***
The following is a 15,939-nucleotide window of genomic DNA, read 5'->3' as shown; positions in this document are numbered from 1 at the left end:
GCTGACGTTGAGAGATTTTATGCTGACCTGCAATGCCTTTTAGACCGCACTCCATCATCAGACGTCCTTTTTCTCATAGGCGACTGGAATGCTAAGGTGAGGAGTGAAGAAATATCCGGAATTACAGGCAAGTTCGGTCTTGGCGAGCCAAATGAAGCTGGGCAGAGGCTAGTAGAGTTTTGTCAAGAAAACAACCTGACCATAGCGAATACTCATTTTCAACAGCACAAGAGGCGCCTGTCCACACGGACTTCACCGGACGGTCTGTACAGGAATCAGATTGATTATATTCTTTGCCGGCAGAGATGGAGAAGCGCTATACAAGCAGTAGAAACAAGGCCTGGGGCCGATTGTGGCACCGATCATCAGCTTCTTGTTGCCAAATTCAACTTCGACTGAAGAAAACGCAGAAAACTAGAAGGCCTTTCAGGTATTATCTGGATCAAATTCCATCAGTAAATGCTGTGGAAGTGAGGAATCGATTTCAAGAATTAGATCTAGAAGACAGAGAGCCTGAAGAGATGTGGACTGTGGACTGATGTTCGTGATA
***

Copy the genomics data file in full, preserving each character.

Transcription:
The following is a 15,939-nucleotide window of genomic DNA, read 5'->3' as shown; positions in this document are numbered from 1 at the left end:
GCTGACGTTGAGAGATTTTATGCTGACCTGCAATGCCTTTTAGACCGCACTCCATCATCAGACGTCCTTTTTCTCATAGGCGACTGGAATGCTAAGGTGAGGAGTGAAGAAATATCCGGAATTACAGGCAAGTTCGGTCTTGGCGAGCCAAATGAAGCTGGGCAGAGGCTAGTAGAGTTTTGTCAAGAAAACAACCTGACCATAGCGAATACTCATTTTCAACAGCACAAGAGGCGCCTGTCCACACGGACTTCACCGGACGGTCTGTACAGGAATCAGATTGATTATATTCTTTGCCGGCAGAGATGGAGAAGCGCTATACAAGCAGTAGAAACAAGGCCTGGGGCCGATTGTGGCACCGATCATCAGCTTCTTGTTGCCAAATTCAACTTCGACTGAAGAAAACGCAGAAAACTAGAAGGCCTTTCAGGTATTATCTGGATCAAATTCCATCAGTAAATGCTGTGGAAGTGAGGAATCGATTTCAAGAATTAGATCTAGAAGACAGAGAGCCTGAAGAGATGTGGACTGTGGACTGATGTTCGTGATA